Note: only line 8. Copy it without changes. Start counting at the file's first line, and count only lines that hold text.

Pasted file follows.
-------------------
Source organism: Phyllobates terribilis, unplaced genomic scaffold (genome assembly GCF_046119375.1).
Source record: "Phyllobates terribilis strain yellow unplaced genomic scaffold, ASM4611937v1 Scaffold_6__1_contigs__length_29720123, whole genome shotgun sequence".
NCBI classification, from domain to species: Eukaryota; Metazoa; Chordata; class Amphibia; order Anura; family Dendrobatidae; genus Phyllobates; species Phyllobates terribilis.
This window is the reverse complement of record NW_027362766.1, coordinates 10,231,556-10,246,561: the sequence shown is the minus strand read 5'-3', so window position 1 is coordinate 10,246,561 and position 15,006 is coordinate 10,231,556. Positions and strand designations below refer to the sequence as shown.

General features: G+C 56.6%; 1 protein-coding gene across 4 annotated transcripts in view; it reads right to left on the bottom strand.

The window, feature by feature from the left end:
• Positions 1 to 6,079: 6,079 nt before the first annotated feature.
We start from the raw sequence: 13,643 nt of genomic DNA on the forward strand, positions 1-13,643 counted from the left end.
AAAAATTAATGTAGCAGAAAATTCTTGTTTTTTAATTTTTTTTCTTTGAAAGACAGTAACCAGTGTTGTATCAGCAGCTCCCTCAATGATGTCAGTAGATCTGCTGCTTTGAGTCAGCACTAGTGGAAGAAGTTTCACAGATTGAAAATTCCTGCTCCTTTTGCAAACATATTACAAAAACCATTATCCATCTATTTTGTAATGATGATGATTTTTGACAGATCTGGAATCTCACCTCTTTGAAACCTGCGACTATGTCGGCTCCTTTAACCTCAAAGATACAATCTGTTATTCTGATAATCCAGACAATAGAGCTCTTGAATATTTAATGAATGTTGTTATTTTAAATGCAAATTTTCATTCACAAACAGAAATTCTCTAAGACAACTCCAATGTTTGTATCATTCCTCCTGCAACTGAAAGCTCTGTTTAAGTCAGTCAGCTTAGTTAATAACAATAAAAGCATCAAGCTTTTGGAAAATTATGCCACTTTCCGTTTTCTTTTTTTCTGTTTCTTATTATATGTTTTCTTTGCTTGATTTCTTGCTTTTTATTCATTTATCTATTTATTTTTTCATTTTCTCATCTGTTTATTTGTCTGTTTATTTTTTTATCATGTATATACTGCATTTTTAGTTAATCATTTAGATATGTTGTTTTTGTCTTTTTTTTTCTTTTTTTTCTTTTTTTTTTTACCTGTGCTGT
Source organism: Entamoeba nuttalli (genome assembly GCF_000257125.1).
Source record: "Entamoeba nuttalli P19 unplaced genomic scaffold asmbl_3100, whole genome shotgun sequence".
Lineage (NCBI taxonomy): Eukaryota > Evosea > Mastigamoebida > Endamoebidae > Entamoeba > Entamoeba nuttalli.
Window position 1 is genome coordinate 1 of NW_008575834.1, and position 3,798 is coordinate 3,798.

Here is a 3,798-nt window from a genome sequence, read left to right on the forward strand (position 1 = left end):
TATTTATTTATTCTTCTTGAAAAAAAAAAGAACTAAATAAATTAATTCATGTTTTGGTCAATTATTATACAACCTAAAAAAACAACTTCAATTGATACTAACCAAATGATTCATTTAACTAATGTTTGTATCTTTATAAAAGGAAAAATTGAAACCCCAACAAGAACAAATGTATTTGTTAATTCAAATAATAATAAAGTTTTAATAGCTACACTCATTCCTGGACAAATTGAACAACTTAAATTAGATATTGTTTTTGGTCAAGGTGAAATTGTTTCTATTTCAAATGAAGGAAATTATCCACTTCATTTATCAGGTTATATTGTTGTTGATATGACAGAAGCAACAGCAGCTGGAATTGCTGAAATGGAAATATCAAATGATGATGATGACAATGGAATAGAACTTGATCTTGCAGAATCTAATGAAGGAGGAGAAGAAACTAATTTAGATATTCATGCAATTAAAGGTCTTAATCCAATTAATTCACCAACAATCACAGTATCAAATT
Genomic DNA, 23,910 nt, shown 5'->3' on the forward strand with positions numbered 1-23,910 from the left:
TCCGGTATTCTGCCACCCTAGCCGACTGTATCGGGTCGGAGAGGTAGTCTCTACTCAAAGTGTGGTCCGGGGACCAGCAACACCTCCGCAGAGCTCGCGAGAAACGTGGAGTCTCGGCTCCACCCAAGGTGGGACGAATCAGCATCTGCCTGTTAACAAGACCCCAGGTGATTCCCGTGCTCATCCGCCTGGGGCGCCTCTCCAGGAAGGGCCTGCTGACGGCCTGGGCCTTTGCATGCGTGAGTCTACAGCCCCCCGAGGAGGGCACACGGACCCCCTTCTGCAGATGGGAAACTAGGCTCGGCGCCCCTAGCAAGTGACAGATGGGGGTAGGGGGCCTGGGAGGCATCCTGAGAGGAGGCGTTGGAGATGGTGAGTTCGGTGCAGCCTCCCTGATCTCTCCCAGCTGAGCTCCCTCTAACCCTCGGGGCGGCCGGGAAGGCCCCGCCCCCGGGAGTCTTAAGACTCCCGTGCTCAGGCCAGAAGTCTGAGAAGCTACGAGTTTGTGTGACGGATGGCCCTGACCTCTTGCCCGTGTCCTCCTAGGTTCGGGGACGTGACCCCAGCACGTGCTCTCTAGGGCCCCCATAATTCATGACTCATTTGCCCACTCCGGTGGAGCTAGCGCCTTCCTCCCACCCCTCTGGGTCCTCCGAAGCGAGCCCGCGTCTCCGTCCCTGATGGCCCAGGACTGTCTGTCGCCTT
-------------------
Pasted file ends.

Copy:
We start from the raw sequence: 13,643 nt of genomic DNA on the forward strand, positions 1-13,643 counted from the left end.